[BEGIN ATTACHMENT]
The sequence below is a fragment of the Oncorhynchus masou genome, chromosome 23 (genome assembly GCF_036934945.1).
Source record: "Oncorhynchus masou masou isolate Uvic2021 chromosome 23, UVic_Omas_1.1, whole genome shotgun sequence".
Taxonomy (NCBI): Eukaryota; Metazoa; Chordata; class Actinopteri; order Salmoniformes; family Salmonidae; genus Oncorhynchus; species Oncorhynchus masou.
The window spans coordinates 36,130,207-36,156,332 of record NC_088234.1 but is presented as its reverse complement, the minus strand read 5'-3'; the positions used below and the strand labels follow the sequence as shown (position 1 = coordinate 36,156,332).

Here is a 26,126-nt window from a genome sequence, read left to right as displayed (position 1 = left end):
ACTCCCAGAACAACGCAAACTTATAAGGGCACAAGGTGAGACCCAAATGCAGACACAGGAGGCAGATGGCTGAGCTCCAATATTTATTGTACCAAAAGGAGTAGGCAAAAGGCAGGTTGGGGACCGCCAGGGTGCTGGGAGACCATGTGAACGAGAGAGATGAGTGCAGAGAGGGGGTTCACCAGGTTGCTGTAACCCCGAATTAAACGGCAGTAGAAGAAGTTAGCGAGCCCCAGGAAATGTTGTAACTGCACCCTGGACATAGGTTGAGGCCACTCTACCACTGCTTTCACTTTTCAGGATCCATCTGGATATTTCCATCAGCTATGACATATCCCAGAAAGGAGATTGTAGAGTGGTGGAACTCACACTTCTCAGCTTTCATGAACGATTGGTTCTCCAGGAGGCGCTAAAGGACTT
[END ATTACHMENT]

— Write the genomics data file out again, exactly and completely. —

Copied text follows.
The sequence below is a fragment of the Oncorhynchus masou genome, chromosome 23 (genome assembly GCF_036934945.1).
Source record: "Oncorhynchus masou masou isolate Uvic2021 chromosome 23, UVic_Omas_1.1, whole genome shotgun sequence".
Taxonomy (NCBI): Eukaryota; Metazoa; Chordata; class Actinopteri; order Salmoniformes; family Salmonidae; genus Oncorhynchus; species Oncorhynchus masou.
The window spans coordinates 36,130,207-36,156,332 of record NC_088234.1 but is presented as its reverse complement, the minus strand read 5'-3'; the positions used below and the strand labels follow the sequence as shown (position 1 = coordinate 36,156,332).

Here is a 26,126-nt window from a genome sequence, read left to right as displayed (position 1 = left end):
ACTCCCAGAACAACGCAAACTTATAAGGGCACAAGGTGAGACCCAAATGCAGACACAGGAGGCAGATGGCTGAGCTCCAATATTTATTGTACCAAAAGGAGTAGGCAAAAGGCAGGTTGGGGACCGCCAGGGTGCTGGGAGACCATGTGAACGAGAGAGATGAGTGCAGAGAGGGGGTTCACCAGGTTGCTGTAACCCCGAATTAAACGGCAGTAGAAGAAGTTAGCGAGCCCCAGGAAATGTTGTAACTGCACCCTGGACATAGGTTGAGGCCACTCTACCACTGCTTTCACTTTTCAGGATCCATCTGGATATTTCCATCAGCTATGACATATCCCAGAAAGGAGATTGTAGAGTGGTGGAACTCACACTTCTCAGCTTTCATGAACGATTGGTTCTCCAGGAGGCGCTAAAGGACTT